Some numbers like 1.1 cannot be stored precisely in binary and so end up as 1.1000000000000001, regardless of rounding. Rounding to 3 decimal places also results in 1.1000000000000001. Similarly, a value of 3.3333 is stored as 3.3332999999999999, and when rounded to 2 decimal places ends up as 3.3300000000000002.
Note that the same behavior may not be seen when values are handled as strings, as in the AttributeRounder, but they will be affected whenever the value is used as floating point.
Coordinates in FME are typically logged with full floatingpoint precision, including any floatingpoint processing precision error. Note that many formats have a way of controlling decimal precision based on data types or precision as set on the writer.
Examples
In this example, we have a dataset of park polygons. Note that the coordinate system is UTM8310, and so the ground units are meters.
Examining the coordinates of individual nodes in one area feature, we see numbers with nine or more decimal places. Considering we are measuring in meters, that precision far exceeds our possible accuracy. We will round the coordinates.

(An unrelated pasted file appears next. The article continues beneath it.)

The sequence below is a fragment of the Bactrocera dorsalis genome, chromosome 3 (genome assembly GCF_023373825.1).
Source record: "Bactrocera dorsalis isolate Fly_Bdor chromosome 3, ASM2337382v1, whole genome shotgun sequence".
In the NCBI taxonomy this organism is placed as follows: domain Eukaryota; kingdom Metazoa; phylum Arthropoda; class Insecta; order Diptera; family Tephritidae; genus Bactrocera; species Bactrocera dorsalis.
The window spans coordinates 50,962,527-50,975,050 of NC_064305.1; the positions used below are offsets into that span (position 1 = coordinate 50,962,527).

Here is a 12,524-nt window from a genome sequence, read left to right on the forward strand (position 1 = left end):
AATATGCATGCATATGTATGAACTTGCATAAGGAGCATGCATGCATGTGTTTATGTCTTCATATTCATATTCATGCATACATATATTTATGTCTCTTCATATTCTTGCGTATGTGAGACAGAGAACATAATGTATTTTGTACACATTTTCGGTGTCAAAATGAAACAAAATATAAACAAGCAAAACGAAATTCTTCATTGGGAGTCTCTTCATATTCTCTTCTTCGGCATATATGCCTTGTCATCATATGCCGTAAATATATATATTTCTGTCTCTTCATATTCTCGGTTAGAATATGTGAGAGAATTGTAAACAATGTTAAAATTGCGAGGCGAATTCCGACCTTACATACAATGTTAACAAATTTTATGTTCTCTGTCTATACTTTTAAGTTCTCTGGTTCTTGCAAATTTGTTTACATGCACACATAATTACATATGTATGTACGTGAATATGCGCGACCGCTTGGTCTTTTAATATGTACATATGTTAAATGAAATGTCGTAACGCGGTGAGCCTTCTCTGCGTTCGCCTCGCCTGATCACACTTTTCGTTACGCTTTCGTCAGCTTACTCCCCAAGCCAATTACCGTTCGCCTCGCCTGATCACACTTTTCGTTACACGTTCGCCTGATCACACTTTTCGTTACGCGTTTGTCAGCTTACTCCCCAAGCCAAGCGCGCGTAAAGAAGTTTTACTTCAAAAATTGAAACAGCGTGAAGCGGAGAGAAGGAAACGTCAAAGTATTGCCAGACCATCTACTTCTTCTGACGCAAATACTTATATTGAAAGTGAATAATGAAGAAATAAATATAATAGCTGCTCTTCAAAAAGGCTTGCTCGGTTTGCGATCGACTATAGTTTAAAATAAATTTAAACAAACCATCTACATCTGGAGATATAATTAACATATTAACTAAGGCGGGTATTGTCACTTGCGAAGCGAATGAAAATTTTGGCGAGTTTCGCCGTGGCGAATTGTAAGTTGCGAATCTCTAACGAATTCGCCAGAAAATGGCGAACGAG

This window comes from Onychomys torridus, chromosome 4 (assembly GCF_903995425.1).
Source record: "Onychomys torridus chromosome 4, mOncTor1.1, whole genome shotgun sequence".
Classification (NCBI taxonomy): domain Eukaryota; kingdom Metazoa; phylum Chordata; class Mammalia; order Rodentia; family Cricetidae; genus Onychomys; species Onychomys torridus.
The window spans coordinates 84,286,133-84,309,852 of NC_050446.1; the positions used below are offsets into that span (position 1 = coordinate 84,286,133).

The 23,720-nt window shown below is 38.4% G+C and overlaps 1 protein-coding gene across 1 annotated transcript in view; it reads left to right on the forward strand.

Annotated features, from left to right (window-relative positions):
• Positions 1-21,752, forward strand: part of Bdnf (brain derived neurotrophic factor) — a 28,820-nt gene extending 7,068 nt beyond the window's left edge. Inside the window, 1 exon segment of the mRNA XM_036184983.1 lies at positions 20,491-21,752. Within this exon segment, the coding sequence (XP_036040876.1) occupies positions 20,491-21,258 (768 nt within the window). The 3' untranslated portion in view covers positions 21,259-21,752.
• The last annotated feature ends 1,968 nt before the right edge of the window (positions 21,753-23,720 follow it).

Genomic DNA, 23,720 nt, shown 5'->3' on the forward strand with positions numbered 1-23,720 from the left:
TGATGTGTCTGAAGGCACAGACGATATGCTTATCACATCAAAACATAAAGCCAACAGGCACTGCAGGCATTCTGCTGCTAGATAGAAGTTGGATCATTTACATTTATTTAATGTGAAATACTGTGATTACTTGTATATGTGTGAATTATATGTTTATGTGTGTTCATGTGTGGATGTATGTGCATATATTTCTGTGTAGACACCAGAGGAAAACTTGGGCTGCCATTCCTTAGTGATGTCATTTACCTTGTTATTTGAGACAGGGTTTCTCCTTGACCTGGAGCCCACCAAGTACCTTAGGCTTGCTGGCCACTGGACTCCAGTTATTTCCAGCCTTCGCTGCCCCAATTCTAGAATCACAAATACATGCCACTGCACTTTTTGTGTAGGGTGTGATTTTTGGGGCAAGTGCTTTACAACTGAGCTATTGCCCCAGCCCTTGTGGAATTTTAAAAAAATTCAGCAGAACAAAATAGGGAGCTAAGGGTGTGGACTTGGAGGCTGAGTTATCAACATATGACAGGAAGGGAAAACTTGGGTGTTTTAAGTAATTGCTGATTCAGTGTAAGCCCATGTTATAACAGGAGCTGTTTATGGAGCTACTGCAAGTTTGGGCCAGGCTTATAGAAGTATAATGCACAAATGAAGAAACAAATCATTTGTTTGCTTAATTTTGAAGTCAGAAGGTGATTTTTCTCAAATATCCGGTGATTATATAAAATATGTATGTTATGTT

The features are routed into a CoordinateRounder.
In the parameters dialog, both the X and Y Precision are set to 2, which will round to two decimal places, representing centimeters in this coordinate system.
Z Precision is left blank. The dataset is 2D, and does not have Z coordinates.
The output features have coordinates rounded to two decimal places.
Usage Notes

Rounding can produce duplicate nodes. The GeometryValidator may be used to remove them.

To perform rounding on raster cells, use the RasterCellValueRounder.

To perform rounding on coordinates stored as attributes, use the AttributeRounder.
Configuration
Input Ports
Vector or point cloud features with coordinates to be rounded.
Output Ports